March remittances jump by $10 million
Private remittances for March 2021 rose by $10 million to reach $51.1 million according the Central Bank of Samoa's “Visitor Earnings and Remittances Report March 2021” which was issued this week.
The information in the report was jointly sourced by the Central Bank of Samoa, the Samoa Bureau of Statistics and the Ministry for Revenue.
According to the report, it states that the total remittances for March 2021 also increased by 9 per cent or $4.2 million to $51.1 million when compared to the same month last year.
“This improvement over the year was accounted for by increases in funds received from ‘Other’ countries (up by $10.1 million), American Samoa (up by $1.7 million) and Australia (up by $1.4 million) respectively,” the report said.
It also stated that by recipient, increases were recorded for ‘Family and Households’ (up by $7.0 million), ‘Non-profit institutions serving households (up by $0.5 million) and ‘In Kind’ (up by $0.1 million), offsetting decreases in “Hand-carried cash’ and ‘Others’.
In the first nine months of 2020-2021, total private remittances were 9.0 per cent or $37.0 million higher at $457.0 million over the same period of 2019/2020.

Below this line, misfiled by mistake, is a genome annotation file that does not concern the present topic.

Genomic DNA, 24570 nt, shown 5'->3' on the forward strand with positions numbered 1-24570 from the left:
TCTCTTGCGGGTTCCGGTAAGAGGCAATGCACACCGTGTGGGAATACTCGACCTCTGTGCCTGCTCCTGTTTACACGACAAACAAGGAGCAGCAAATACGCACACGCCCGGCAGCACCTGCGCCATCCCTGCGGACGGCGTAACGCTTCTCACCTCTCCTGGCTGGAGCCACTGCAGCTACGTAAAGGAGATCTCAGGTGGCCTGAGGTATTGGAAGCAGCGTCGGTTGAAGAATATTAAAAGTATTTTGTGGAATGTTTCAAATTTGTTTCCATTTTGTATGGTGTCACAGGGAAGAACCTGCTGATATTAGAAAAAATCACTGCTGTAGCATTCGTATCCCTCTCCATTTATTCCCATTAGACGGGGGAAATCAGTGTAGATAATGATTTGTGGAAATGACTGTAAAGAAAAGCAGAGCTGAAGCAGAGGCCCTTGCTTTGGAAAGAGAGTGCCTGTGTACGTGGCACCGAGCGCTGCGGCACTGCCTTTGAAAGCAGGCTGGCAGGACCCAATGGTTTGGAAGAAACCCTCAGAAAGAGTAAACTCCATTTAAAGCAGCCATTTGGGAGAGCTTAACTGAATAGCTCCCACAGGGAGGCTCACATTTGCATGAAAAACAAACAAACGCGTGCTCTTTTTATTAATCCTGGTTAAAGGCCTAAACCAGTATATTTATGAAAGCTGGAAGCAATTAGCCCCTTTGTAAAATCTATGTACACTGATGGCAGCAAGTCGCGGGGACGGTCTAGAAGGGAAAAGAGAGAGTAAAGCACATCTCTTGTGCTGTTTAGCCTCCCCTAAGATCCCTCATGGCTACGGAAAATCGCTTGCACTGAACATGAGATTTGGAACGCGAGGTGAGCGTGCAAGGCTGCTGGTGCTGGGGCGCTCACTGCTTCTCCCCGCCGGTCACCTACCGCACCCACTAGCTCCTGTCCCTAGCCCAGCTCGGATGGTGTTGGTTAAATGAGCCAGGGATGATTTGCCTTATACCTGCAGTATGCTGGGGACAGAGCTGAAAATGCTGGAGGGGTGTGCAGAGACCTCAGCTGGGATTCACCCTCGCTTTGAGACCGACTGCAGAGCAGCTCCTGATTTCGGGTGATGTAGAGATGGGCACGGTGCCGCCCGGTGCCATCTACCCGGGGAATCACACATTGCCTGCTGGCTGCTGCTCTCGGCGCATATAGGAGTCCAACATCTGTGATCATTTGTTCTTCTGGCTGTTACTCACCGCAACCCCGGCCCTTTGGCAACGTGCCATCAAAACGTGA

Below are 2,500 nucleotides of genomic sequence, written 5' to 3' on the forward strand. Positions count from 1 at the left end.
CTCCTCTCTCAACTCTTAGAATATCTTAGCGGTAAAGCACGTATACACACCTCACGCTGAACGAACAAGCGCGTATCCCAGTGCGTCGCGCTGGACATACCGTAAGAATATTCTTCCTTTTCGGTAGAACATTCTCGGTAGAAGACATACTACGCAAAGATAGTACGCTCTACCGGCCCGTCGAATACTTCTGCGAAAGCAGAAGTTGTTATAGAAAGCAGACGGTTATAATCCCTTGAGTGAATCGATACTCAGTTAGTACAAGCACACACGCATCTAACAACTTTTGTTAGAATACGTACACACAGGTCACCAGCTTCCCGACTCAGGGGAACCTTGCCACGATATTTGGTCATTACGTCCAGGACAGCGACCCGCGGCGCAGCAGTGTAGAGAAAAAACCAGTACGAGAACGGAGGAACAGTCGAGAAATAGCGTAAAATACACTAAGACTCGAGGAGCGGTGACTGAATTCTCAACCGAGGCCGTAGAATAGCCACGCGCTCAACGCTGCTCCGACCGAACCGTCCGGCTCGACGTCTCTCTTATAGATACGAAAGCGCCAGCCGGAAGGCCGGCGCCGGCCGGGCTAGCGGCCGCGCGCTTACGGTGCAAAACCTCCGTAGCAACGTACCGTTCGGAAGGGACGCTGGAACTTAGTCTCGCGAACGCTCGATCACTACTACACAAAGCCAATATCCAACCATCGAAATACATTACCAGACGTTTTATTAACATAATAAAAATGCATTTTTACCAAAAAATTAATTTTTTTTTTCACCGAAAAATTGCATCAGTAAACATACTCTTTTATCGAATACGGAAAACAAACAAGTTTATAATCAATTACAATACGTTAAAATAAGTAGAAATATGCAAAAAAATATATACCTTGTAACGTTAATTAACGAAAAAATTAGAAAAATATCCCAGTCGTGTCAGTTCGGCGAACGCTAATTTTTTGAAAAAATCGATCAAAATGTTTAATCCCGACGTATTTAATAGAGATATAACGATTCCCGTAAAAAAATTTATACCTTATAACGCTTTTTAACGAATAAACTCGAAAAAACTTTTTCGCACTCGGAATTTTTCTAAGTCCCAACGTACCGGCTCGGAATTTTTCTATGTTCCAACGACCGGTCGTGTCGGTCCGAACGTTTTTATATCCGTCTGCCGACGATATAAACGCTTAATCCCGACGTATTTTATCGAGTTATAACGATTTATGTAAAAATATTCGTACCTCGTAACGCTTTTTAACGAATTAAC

“Accounting for this increase were gains in transfers from Australia (up by $28.3 million), American Samoa (up by $14.4 million) and New Zealand (up by $12.9 million) in that order.
“This increase was partially aided by the depreciation of the Samoan Tala against both the Australian dollar (by 5.0 per cent) and New Zealand dollar (by 3.0 per cent).
“By recipient, remittances for ‘Family and Households’ rose by $111.0 million, offsetting reductions in all other recipients.”
Additionally, the monthly share of total remittances inflows received through Money Transfer Operators increased from 79.5 per cent in March 2020 to 90.5 per cent in March 2021 while those received directly through commercial banks fell to 9.5 per cent from 20.5 per cent in the same month last year.
For the last 12 consecutive months tourism has recorded zero earnings and arrivals as of March this year.
The Central Bank also highlighted that the prolonged closure of Samoa’s international borders for the purpose of safeguarding and protecting its people from the deadly COVID-19 pandemic with the exception of repatriation flights for returning Samoan citizens only has continued to adversely affect the tourism industry.
“In this regard, there were no tourist arrivals and earnings recorded for the last 12 consecutive months,” the report concluded.